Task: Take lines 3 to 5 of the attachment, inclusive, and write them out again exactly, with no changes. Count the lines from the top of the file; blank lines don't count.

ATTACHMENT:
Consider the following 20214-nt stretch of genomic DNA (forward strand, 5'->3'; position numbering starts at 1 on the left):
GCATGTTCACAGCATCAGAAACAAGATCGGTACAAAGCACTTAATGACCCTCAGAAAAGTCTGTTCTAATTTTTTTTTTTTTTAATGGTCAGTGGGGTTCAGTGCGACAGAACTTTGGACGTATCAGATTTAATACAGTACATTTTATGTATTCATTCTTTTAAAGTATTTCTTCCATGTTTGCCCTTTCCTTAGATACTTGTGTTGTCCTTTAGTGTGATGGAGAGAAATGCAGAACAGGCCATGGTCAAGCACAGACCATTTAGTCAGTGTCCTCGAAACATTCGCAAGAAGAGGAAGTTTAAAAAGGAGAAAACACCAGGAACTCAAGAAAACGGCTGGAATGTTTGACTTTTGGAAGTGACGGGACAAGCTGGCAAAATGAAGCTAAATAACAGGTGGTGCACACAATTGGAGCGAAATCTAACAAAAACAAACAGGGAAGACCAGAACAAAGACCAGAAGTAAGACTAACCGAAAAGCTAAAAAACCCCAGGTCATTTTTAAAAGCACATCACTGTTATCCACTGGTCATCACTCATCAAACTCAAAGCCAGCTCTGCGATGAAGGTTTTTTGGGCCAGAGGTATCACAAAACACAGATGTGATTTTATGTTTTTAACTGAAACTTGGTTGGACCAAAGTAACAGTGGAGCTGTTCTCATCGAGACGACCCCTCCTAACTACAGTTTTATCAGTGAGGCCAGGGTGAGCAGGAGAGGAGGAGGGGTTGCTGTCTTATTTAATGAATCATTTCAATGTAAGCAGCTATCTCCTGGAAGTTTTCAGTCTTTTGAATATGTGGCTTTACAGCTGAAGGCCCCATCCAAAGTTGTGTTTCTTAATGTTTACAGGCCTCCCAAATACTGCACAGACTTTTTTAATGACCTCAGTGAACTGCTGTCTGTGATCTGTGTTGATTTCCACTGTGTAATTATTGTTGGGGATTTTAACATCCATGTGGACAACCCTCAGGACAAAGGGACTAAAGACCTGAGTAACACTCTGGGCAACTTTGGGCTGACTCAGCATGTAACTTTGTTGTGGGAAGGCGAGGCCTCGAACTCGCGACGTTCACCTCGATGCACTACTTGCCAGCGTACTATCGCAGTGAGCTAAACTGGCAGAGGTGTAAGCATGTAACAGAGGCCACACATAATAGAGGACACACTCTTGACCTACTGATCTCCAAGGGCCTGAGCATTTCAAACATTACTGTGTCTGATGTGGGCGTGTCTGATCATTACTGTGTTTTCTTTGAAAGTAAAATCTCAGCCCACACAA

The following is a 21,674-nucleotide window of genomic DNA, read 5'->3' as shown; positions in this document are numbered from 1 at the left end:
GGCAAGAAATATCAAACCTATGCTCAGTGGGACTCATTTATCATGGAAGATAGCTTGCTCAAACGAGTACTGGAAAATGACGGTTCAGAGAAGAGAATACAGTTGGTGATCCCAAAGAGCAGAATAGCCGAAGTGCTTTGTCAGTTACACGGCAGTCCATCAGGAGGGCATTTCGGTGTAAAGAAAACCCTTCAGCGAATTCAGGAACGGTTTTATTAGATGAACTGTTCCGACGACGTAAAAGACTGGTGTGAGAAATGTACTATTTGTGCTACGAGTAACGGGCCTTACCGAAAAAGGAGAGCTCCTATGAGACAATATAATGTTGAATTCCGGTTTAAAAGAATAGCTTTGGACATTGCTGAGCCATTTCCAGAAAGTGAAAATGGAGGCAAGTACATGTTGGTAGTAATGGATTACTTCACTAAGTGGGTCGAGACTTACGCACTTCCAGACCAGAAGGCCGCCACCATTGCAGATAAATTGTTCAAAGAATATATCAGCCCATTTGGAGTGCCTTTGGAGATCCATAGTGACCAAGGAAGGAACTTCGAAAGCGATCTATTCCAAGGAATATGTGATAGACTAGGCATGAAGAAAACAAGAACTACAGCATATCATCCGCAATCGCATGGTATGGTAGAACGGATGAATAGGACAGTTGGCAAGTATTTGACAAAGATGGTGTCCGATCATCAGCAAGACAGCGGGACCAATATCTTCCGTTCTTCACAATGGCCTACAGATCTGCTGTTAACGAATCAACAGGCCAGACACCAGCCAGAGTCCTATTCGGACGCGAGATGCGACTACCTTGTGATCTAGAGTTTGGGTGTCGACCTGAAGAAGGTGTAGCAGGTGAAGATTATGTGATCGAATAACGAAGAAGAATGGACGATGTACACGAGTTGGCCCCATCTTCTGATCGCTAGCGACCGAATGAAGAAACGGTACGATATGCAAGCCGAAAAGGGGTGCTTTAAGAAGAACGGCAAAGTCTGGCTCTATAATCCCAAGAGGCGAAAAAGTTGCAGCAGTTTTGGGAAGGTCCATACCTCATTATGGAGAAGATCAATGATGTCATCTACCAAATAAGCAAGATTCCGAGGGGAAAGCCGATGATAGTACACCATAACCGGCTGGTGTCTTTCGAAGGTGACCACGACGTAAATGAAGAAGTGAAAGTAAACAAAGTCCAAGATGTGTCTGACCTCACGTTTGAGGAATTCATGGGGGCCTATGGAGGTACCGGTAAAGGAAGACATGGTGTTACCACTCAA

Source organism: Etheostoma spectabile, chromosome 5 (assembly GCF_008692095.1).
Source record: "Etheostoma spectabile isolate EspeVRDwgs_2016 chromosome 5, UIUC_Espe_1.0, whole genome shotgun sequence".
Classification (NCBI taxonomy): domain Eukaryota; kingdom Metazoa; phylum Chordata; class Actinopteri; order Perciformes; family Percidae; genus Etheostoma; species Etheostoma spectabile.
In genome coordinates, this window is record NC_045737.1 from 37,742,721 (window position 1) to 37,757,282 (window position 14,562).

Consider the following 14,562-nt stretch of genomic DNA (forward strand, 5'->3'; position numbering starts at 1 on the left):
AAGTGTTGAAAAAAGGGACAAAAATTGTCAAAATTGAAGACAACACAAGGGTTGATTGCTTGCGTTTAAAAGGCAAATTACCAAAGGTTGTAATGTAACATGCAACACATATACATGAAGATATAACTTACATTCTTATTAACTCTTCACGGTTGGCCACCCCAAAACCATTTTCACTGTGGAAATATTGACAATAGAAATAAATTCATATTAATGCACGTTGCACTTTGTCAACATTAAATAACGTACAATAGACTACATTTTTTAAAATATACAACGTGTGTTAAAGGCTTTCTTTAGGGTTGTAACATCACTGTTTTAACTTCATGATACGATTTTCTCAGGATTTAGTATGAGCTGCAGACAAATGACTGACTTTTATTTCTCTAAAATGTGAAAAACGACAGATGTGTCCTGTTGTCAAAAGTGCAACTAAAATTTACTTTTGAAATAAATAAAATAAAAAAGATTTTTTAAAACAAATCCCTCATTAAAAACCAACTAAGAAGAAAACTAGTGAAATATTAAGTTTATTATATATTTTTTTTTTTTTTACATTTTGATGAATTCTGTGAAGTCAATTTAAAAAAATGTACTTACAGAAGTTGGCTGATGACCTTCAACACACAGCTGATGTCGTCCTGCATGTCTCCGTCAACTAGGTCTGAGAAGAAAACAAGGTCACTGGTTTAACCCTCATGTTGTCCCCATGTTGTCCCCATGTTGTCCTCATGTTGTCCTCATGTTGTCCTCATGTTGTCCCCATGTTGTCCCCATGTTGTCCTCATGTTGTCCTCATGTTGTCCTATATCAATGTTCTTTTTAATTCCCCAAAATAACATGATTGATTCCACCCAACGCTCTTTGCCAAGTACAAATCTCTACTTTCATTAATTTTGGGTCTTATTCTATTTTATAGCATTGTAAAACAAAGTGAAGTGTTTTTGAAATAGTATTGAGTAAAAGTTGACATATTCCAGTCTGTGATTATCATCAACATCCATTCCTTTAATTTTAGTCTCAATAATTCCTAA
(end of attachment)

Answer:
The following is a 21,674-nucleotide window of genomic DNA, read 5'->3' as shown; positions in this document are numbered from 1 at the left end:
GGCAAGAAATATCAAACCTATGCTCAGTGGGACTCATTTATCATGGAAGATAGCTTGCTCAAACGAGTACTGGAAAATGACGGTTCAGAGAAGAGAATACAGTTGGTGATCCCAAAGAGCAGAATAGCCGAAGTGCTTTGTCAGTTACACGGCAGTCCATCAGGAGGGCATTTCGGTGTAAAGAAAACCCTTCAGCGAATTCAGGAACGGTTTTATTAGATGAACTGTTCCGACGACGTAAAAGACTGGTGTGAGAAATGTACTATTTGTGCTACGAGTAACGGGCCTTACCGAAAAAGGAGAGCTCCTATGAGACAATATAATGTTGAATTCCGGTTTAAAAGAATAGCTTTGGACATTGCTGAGCCATTTCCAGAAAGTGAAAATGGAGGCAAGTACATGTTGGTAGTAATGGATTACTTCACTAAGTGGGTCGAGACTTACGCACTTCCAGACCAGAAGGCCGCCACCATTGCAGATAAATTGTTCAAAGAATATATCAGCCCATTTGGAGTGCCTTTGGAGATCCATAGTGACCAAGGAAGGAACTTCGAAAGCGATCTATTCCAAGGAATATGTGATAGACTAGGCATGAAGAAAACAAGAACTACAGCATATCATCCGCAATCGCATGGTATGGTAGAACGGATGAATAGGACAGTTGGCAAGTATTTGACAAAGATGGTGTCCGATCATCAGCAAGACAGCGGGACCAATATCTTCCGTTCTTCACAATGGCCTACAGATCTGCTGTTAACGAATCAACAGGCCAGACACCAGCCAGAGTCCTATTCGGACGCGAGATGCGACTACCTTGTGATCTAGAGTTTGGGTGTCGACCTGAAGAAGGTGTAGCAGGTGAAGATTATGTGATCGAATAACGAAGAAGAATGGACGATGTACACGAGTTGGCCCCATCTTCTGATCGCTAGCGACCGAATGAAGAAACGGTACGATATGCAAGCCGAAAAGGGGTGCTTTAAGAAGAACGGCAAAGTCTGGCTCTATAATCCCAAGAGGCGAAAAAGTTGCAGCAGTTTTGGGAAGGTCCATACCTCATTATGGAGAAGATCAATGATGTCATCTACCAAATAAGCAAGATTCCGAGGGGAAAGCCGATGATAGTACACCATAACCGGCTGGTGTCTTTCGAAGGTGACCACGACGTAAATGAAGAAGTGAAAGTAAACAAAGTCCAAGATGTGTCTGACCTCACGTTTGAGGAATTCATGGGGGCCTATGGAGGTACCGGTAAAGGAAGACATGGTGTTACCACTCAA

Source organism: Etheostoma spectabile, chromosome 5 (assembly GCF_008692095.1).